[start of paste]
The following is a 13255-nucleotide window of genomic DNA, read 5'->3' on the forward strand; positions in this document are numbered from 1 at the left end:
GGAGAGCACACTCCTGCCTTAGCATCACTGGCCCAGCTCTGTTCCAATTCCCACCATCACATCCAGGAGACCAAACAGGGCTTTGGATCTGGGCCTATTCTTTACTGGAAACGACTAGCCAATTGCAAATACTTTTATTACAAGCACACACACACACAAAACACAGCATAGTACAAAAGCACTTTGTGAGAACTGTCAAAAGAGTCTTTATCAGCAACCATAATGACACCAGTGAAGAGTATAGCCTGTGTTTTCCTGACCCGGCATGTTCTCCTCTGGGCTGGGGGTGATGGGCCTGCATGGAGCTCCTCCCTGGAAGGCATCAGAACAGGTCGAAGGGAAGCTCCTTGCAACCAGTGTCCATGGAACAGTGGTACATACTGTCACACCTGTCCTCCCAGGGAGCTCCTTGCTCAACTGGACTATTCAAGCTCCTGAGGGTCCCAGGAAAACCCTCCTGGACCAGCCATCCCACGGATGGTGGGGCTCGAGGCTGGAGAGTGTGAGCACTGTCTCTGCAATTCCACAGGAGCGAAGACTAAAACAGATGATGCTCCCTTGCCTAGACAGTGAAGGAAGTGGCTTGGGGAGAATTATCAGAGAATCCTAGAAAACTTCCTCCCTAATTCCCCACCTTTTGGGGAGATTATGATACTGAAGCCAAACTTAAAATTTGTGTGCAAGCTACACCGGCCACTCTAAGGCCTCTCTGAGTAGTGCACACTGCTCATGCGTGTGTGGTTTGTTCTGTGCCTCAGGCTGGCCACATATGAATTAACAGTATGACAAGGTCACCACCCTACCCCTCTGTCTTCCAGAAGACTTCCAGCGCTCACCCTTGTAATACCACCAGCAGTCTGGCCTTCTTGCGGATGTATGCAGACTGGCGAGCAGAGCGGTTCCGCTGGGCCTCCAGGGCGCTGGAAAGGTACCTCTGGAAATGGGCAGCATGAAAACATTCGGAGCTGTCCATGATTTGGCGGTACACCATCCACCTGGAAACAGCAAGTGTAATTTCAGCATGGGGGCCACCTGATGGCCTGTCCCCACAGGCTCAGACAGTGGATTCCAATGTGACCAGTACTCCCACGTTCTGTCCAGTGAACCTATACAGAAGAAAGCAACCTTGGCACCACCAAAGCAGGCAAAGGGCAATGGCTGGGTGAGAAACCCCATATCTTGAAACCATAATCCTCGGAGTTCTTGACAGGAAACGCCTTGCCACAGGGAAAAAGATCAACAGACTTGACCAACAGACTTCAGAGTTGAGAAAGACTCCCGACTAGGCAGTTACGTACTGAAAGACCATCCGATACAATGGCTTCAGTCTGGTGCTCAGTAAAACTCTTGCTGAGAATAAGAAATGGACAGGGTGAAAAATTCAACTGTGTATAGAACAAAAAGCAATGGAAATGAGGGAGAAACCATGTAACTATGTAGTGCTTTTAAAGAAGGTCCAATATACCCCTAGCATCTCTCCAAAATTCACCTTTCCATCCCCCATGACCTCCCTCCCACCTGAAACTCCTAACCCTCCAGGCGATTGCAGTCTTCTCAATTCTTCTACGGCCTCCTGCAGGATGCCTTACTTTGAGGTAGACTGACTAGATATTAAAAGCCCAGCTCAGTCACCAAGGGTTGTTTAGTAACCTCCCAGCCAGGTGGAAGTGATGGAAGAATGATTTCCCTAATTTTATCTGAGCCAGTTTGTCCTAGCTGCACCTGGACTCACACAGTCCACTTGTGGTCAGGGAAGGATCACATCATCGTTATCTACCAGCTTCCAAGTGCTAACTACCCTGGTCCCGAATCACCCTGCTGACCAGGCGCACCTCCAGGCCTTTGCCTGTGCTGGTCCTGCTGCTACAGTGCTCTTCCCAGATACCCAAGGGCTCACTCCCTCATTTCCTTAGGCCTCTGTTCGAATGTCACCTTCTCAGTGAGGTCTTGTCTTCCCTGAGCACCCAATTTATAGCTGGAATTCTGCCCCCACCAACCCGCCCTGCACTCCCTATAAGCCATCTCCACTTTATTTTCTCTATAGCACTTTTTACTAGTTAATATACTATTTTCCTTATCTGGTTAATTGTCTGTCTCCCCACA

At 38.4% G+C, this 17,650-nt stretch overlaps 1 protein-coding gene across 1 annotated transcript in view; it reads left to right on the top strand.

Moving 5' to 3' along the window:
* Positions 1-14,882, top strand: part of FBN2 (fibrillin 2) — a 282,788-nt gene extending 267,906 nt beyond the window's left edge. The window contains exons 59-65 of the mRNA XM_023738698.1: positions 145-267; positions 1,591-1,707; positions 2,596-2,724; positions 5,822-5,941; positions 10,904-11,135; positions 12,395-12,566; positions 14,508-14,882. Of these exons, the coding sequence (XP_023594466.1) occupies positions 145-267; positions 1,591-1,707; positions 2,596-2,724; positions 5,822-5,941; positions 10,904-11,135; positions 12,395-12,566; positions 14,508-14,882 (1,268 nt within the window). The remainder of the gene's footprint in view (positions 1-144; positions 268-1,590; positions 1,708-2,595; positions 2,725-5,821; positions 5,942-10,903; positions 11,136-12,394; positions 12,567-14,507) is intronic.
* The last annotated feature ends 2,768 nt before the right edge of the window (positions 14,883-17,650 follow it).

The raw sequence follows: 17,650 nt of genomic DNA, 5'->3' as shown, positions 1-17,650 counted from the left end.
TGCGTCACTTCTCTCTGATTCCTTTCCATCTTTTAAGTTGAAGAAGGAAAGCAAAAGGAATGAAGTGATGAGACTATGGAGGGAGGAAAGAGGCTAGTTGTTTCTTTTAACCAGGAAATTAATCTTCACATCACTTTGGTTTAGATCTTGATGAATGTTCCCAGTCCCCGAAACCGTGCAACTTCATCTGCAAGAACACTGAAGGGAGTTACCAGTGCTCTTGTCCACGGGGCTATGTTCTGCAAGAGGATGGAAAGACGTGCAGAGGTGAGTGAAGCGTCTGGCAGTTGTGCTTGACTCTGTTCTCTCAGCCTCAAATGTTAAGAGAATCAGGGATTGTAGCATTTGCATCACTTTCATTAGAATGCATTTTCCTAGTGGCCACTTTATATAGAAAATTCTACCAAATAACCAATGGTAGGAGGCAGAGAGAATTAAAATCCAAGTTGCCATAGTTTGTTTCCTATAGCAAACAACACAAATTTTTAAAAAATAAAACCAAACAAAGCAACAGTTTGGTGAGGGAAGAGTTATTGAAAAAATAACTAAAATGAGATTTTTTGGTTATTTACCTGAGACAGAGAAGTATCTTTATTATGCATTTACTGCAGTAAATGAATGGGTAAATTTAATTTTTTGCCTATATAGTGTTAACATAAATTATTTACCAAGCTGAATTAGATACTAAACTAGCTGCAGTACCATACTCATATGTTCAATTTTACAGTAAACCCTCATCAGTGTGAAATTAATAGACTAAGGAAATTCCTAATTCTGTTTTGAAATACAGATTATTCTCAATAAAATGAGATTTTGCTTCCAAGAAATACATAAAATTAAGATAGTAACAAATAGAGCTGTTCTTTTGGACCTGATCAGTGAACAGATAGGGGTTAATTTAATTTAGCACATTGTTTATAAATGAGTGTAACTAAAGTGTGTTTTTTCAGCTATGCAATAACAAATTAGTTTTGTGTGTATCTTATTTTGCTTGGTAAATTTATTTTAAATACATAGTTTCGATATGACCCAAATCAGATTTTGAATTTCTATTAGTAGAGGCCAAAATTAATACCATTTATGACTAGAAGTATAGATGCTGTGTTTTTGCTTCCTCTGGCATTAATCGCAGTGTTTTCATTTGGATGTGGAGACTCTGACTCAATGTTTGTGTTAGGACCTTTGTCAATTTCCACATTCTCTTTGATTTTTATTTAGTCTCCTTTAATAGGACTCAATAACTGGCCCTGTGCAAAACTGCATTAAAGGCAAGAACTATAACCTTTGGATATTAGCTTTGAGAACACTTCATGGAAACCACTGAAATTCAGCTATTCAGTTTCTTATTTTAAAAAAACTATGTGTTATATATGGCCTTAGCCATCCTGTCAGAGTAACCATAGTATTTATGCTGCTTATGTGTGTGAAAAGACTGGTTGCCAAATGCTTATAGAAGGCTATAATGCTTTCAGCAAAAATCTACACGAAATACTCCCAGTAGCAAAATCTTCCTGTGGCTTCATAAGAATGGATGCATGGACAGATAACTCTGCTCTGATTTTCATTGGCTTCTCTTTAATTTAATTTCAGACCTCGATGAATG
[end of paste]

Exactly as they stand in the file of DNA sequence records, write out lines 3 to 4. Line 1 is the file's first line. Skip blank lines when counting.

At 38.4% G+C, this 17,650-nt stretch overlaps 1 protein-coding gene across 1 annotated transcript in view; it reads left to right on the top strand.

Moving 5' to 3' along the window: